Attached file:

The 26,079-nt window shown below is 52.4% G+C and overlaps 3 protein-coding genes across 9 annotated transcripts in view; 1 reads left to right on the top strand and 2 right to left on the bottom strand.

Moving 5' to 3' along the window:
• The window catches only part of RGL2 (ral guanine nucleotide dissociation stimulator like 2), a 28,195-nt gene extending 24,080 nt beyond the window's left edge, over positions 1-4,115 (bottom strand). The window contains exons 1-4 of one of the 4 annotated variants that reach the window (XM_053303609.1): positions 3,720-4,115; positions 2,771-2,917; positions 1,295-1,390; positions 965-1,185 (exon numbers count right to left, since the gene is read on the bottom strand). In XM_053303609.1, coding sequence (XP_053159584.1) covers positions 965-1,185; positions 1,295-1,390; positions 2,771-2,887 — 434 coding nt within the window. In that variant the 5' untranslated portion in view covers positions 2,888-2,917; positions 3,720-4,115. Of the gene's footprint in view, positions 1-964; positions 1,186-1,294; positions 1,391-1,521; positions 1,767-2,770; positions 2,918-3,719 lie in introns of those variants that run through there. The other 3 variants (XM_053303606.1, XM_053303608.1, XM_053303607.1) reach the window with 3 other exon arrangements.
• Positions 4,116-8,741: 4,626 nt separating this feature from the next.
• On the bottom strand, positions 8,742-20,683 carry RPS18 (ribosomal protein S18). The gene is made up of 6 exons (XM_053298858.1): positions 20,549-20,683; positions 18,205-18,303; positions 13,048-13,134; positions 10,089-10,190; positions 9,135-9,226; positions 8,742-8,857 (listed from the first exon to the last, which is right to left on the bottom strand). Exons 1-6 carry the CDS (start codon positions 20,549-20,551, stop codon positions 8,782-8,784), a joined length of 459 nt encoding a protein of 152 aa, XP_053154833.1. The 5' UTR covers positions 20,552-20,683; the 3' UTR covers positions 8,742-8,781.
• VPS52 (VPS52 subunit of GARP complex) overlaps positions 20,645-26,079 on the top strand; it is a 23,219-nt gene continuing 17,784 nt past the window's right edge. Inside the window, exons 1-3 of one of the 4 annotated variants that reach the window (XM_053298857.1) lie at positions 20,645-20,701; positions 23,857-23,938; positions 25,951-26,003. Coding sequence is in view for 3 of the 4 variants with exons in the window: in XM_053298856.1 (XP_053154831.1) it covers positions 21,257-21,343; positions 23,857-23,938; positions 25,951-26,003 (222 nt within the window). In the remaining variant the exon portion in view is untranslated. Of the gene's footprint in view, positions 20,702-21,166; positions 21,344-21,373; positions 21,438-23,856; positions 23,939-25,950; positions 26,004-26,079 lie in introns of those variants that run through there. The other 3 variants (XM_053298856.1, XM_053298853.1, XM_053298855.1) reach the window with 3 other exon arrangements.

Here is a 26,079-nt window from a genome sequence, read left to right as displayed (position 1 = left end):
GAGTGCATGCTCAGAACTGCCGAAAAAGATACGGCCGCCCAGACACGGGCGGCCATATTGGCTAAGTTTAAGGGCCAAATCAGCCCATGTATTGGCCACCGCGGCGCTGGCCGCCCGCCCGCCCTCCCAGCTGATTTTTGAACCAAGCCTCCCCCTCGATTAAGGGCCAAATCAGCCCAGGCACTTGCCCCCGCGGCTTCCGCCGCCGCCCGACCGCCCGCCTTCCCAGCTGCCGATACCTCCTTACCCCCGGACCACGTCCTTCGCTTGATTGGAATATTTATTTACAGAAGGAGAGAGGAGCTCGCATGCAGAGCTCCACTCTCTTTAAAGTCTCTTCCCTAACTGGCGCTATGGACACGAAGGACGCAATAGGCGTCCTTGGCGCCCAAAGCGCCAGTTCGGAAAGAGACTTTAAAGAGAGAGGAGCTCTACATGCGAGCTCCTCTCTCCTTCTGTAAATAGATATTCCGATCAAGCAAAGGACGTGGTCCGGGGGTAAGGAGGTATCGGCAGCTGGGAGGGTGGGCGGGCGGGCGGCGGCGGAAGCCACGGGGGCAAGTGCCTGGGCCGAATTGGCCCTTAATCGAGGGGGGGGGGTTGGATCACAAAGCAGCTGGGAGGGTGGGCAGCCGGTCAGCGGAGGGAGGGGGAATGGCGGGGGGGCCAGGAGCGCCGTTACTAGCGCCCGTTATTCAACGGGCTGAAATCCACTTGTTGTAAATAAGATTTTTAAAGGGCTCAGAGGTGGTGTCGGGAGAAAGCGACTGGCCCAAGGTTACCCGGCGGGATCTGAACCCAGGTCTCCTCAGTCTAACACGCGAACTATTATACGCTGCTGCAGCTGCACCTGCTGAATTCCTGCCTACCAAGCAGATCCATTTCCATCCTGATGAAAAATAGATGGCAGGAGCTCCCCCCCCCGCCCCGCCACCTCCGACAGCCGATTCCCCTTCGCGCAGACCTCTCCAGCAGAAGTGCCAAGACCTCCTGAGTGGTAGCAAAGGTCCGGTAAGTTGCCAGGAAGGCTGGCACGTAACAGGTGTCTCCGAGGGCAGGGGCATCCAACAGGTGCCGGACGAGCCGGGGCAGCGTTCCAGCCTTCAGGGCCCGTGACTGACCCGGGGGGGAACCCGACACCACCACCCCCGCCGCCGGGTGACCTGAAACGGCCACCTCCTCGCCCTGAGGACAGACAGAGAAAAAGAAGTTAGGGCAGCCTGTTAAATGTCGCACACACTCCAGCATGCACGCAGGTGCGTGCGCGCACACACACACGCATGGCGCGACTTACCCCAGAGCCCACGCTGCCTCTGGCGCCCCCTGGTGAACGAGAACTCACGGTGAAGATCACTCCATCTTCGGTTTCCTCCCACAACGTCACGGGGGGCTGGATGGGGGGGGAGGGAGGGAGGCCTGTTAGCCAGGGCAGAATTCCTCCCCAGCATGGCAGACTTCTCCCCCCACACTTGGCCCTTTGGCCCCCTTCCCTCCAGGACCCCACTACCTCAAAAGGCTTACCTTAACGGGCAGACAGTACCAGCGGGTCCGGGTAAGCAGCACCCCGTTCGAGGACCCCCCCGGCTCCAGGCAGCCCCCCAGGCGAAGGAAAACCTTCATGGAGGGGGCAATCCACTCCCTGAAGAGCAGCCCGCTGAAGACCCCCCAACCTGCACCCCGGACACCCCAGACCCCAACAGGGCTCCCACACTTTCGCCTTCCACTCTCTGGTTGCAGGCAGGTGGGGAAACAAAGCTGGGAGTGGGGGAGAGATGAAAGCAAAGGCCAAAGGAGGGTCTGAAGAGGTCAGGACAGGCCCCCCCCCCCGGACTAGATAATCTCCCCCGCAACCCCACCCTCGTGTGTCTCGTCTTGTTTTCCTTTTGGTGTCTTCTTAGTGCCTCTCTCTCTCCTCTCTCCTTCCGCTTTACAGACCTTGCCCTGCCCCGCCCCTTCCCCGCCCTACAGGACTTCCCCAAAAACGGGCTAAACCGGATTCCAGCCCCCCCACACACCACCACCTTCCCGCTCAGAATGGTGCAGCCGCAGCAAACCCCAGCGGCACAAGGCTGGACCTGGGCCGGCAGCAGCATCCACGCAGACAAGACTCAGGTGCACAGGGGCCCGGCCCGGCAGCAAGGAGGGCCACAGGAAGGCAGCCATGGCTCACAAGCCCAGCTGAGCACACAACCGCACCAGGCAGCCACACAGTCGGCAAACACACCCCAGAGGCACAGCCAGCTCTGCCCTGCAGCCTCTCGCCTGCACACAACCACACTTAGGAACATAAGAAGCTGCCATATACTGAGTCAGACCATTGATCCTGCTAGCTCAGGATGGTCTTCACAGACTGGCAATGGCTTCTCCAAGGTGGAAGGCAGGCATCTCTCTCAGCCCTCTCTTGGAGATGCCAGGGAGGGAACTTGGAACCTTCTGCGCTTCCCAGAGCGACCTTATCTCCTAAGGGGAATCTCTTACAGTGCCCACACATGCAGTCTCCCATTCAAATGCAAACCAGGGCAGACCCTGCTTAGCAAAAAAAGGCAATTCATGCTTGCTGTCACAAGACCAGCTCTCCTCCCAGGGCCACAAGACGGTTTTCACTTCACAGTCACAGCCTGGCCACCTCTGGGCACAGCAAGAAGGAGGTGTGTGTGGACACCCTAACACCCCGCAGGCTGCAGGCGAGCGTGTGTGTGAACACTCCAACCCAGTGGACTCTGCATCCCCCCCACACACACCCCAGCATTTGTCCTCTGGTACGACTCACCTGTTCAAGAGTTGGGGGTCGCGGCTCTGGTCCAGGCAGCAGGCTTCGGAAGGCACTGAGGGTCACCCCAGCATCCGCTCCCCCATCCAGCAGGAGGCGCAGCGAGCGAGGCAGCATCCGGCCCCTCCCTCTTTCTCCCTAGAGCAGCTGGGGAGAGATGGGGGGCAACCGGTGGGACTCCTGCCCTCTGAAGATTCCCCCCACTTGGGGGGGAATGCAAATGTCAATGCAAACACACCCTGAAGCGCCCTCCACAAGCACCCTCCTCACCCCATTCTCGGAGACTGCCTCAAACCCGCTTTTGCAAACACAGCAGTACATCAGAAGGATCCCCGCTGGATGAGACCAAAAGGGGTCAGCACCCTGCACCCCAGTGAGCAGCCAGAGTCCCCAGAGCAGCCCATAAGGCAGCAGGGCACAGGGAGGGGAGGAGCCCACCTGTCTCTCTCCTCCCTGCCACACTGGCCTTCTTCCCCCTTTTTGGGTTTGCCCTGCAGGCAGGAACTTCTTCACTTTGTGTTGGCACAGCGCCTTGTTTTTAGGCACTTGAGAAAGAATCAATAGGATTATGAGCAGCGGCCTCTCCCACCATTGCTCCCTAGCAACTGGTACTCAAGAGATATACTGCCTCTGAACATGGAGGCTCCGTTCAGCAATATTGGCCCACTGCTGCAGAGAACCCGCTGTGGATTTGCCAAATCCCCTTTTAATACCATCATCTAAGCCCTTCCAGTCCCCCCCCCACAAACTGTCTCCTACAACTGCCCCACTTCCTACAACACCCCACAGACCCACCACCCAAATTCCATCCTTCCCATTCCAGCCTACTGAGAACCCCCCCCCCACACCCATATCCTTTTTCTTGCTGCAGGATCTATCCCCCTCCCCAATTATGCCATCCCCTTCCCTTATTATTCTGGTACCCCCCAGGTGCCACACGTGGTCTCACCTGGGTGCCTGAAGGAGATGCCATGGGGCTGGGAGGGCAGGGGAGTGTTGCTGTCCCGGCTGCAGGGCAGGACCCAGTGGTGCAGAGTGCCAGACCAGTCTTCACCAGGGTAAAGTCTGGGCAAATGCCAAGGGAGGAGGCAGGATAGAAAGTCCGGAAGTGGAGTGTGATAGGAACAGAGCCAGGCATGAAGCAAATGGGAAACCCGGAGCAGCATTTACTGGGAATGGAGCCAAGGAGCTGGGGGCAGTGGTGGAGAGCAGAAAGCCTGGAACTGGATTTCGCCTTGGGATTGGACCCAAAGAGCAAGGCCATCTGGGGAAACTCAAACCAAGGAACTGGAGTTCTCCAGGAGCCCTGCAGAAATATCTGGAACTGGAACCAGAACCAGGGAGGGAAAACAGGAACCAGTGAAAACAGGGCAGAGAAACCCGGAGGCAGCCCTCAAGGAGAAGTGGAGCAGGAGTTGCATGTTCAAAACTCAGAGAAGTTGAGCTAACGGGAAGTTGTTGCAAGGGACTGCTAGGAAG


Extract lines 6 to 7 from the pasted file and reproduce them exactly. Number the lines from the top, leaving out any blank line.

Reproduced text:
• VPS52 (VPS52 subunit of GARP complex) overlaps positions 20,645-26,079 on the top strand; it is a 23,219-nt gene continuing 17,784 nt past the window's right edge. Inside the window, exons 1-3 of one of the 4 annotated variants that reach the window (XM_053298857.1) lie at positions 20,645-20,701; positions 23,857-23,938; positions 25,951-26,003. Coding sequence is in view for 3 of the 4 variants with exons in the window: in XM_053298856.1 (XP_053154831.1) it covers positions 21,257-21,343; positions 23,857-23,938; positions 25,951-26,003 (222 nt within the window). In the remaining variant the exon portion in view is untranslated. Of the gene's footprint in view, positions 20,702-21,166; positions 21,344-21,373; positions 21,438-23,856; positions 23,939-25,950; positions 26,004-26,079 lie in introns of those variants that run through there. The other 3 variants (XM_053298856.1, XM_053298853.1, XM_053298855.1) reach the window with 3 other exon arrangements.

Here is a 26,079-nt window from a genome sequence, read left to right as displayed (position 1 = left end):